A urinary tract infection (UTI) can occur in any part of the urinary system. Urine travels from the kidney to the ureters to the bladder to the urethra and out. The whole urinary system is actually free of bacteria. Infections occur when bacteria from the skin or the genital areas enter the urethra and travel up the urinary tract.
How do you know if your child has a urinary tract infection? It is harder to figure out in infants who may just have non-specific signs of fever, irritability, or malodorous urine. If your baby looks sick to you and you can't figure out why, visit your pediatrician. In older children there are certain clues that they may have a UTI.
Signs of UTI:
A change in how often they urinate -- Children will either go to the bathroom more often due to their bladder being irritated, or they will try to hold their urine since it will hurt to urinate.
Complaints about painful urination.
Abdominal / pelvic pain -- Inflammation of the bladder (cystitis) can cause children to complain of pelvic pains more than urinary pains.
Vomiting -- In some cases, a urinary infection that affects the kidneys (pyelonephritis) is severe enough to cause children to throw up.
Incontinence -- Children that are toilet trained may suddenly have accidents as the infection and inflammation decreases their ability to control their bladder.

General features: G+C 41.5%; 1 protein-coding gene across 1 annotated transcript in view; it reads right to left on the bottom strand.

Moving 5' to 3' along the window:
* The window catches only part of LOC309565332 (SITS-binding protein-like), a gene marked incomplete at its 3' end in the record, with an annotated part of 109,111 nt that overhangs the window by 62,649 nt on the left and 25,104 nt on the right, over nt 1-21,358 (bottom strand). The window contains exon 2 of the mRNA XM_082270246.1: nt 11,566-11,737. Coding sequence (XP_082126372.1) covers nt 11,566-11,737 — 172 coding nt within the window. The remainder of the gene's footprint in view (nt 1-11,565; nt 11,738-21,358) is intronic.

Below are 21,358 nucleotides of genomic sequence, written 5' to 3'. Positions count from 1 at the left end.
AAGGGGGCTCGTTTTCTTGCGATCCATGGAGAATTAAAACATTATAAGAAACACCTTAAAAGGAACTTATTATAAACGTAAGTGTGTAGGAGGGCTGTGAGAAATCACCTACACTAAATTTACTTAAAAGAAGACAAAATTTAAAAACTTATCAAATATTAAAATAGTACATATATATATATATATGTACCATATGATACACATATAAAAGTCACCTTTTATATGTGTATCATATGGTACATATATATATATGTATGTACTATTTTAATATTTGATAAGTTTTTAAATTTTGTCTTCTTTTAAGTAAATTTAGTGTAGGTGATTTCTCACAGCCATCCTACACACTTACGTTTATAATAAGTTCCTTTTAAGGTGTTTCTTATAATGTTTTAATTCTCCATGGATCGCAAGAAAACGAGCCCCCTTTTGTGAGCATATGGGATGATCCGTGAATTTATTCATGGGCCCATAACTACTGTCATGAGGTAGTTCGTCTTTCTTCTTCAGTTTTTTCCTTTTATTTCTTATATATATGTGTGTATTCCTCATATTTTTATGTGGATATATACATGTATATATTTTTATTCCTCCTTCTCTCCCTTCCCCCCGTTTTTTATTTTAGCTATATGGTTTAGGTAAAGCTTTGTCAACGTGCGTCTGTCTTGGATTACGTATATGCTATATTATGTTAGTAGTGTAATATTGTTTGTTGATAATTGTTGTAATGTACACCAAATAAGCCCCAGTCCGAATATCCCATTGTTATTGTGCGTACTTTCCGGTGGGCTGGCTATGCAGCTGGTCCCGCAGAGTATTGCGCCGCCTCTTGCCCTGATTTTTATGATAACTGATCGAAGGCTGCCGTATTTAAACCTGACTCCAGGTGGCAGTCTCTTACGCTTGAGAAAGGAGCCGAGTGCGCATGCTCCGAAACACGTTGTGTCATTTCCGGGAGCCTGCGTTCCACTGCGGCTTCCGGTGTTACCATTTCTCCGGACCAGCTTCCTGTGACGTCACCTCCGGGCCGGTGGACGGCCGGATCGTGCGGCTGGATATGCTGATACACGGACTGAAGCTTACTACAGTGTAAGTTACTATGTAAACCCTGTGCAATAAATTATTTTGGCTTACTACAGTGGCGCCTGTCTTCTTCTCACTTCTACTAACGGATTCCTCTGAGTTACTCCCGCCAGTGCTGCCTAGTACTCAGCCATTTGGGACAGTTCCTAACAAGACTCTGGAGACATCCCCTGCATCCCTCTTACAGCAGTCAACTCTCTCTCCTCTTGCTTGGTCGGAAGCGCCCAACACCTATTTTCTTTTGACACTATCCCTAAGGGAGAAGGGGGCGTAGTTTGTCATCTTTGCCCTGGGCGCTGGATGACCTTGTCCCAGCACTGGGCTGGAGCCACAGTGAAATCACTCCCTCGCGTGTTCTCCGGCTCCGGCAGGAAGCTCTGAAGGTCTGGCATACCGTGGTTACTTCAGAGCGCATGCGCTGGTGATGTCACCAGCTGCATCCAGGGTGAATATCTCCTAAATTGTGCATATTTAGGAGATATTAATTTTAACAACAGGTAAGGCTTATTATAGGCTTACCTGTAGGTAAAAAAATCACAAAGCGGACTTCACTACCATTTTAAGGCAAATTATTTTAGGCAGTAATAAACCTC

What to do if you suspect UTI: Your doctor will need a urine sample to confirm the diagnosis. How is the urine collected?
1. If your child is not toilet trained, your doctor may either:
insert a catheter (a tiny plastic tube) into your child's urethra to collect a sample.
insert a needle into your child's abdomen / pelvic area
2. If your child is toilet trained, you can collect a "clean catch urine" specimen. If you do this at home, make sure you put the urine in the fridge or bring it to a lab immediately as letting it stand at room temperature can falsely let bacteria grow. This consists of:
having a sterile container.
cleaning your child's genital area with an antibacterial wipe.
catching your child's urine midstream.
Once your doctor has a diagnosis of a UTI your child is quite easily treated with antibiotics.
About the author:
Rosanne Sugay, M.D., is an Internist and Pediatrician at the University Medical Center in Las Vegas, Nevada, U.S.A.
Photography by Alfred Mendoza
Has your child been diagnosed with UTI? We'd love to know. Fill up the comment form below.